In 2018 there was Hayden Hurst, Mike Gesicki, Dallas Goedert, Mark Andews, and Jordan Akins. Hurst caught 13 passes for 163 yards, 12.5 average, and one TD. Gesicki collected 22 balls for 202 yards, 9.2 average and 0 touchdowns. Goedert had 33 catches for 334 yards, 10.1 average and four TDs. Andrews had the best numbers of the group with 34 catches for 552 yards, 16.2 yards a catch and three TDs. Finally Jordan Akins had 17 catches for 225 yards, 13.2 yards a catch and 0 touchdowns.

Averaging that all out; 23.8 catches, 295 yards, 12.4 average, and 1.6 TDs. So, similar numbers to 2016, outside of the drop in touchdowns.


For the 2019 NFL draft we, of course, had T.J. Hockenson, Noah Fant, Irv Smith Jr., Drew Sample, Josh Oliver, Jace Sternberger, Kahale Warring, and Dawson Knox.

To start off, Hockenson had 32 catches for 367 yards, 11.5 average, and two TDs. Noah Fant collected 40 passes for 562 yards, 14.1 per catch, and three TDs. Smith had 36 catches for 311 yards, 8.6 average, and 2 TDs. Drew Sample had just five catches for 30 yards, six yards a catches and 0 touchdowns. Josh Oliver had three catches for 15 yards, five yards a catch and 0 TDs. Sternberger had 0 catches on the season. Warring did not play as a rookie. Knox had 28 catches for 388 yards, a average of 13.9 and two TDs.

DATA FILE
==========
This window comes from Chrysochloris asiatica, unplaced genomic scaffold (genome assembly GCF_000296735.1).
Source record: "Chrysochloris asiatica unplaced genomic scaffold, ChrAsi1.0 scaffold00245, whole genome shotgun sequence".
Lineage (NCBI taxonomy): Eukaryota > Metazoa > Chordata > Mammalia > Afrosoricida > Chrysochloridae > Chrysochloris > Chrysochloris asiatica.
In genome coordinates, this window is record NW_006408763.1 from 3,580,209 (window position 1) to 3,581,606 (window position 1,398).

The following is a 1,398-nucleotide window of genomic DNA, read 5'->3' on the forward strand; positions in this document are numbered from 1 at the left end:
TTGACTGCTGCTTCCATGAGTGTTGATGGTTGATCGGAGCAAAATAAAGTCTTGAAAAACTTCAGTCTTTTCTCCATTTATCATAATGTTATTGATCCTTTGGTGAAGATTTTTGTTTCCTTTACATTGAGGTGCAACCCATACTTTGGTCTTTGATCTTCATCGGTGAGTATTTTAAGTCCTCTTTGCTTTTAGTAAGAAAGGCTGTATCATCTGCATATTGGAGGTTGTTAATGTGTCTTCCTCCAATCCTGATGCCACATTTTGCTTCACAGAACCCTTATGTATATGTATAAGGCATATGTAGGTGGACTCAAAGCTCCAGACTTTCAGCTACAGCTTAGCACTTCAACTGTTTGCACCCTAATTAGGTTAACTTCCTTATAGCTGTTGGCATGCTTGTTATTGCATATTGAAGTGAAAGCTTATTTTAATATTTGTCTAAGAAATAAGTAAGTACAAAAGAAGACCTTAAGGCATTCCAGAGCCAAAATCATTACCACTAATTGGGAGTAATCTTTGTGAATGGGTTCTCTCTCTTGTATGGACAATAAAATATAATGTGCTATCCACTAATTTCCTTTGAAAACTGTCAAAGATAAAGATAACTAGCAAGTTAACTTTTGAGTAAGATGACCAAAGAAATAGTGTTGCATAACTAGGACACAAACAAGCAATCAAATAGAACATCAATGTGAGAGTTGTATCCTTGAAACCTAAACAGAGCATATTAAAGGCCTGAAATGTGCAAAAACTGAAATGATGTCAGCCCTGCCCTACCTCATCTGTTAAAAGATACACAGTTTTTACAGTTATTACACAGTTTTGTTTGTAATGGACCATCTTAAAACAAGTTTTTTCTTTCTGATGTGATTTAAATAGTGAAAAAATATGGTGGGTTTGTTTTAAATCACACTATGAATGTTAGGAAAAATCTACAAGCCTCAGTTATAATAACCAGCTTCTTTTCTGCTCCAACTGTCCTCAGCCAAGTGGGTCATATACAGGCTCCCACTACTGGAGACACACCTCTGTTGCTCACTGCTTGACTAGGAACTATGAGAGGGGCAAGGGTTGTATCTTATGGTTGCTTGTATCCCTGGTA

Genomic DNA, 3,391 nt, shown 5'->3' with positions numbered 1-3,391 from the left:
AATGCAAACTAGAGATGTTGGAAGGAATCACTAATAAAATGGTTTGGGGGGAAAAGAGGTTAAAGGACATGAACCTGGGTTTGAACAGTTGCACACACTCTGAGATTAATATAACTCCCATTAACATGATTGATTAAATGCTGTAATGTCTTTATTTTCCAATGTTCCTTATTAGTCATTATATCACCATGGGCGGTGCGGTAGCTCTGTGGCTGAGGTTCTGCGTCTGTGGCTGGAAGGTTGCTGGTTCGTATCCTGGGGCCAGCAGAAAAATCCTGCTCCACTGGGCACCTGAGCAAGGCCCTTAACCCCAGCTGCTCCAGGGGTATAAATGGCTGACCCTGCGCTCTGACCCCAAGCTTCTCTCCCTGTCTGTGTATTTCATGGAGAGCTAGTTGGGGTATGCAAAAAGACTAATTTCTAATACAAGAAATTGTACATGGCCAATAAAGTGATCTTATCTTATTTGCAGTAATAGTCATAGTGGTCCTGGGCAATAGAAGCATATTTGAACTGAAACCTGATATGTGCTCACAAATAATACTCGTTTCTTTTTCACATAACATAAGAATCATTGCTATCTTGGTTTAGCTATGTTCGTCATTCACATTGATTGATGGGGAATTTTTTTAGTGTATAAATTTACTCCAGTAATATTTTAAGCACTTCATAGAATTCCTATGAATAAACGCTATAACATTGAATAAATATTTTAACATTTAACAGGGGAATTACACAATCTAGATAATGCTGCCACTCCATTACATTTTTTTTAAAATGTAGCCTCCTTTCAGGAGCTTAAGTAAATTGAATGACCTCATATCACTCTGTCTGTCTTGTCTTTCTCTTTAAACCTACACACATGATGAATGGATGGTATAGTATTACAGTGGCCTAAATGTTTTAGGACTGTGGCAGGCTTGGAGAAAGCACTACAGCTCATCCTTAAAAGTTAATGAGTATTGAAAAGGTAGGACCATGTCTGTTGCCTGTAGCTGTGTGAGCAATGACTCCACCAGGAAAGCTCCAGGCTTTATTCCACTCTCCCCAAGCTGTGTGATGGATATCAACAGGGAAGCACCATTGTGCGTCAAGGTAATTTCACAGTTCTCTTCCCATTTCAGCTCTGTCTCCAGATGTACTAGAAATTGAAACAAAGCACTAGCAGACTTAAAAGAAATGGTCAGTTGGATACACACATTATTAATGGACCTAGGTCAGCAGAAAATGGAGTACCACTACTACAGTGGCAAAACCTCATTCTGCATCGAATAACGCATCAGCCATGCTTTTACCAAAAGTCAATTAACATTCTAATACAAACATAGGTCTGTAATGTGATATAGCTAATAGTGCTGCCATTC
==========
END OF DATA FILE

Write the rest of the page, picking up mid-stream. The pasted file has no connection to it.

Averaged out, those players had 20.6 catches, 239 yards, 11.6 yards a catch, and 1.3 TDs. I did not count Warring since he didn’t even play. Again somewhat similar to 2016 and 2018.

Photo Credit: Michael Reaves/Getty Images

The 2020 class was a bit of a smaller group. There was Cole Kmet, Devin Asiasi, Dalton Keene, and Adam Trautman. Kmet started us off with 28 catches, 243 yards, 8.7 a catch and two TDs. Asiasi had two catches for 39 yards, 19.5 yards a catch, and one TD. Keene had three catches for just 16 yards for an average of 5.3 yards, 0 TDs. Trautman collected 15 balls for 171 yards for an average of 11.4 yards and one TD.

All told, that comes out to 12 catches, 117.25 yards, with a 9.77 yard average, and one touchdown. Those are pretty terrible numbers.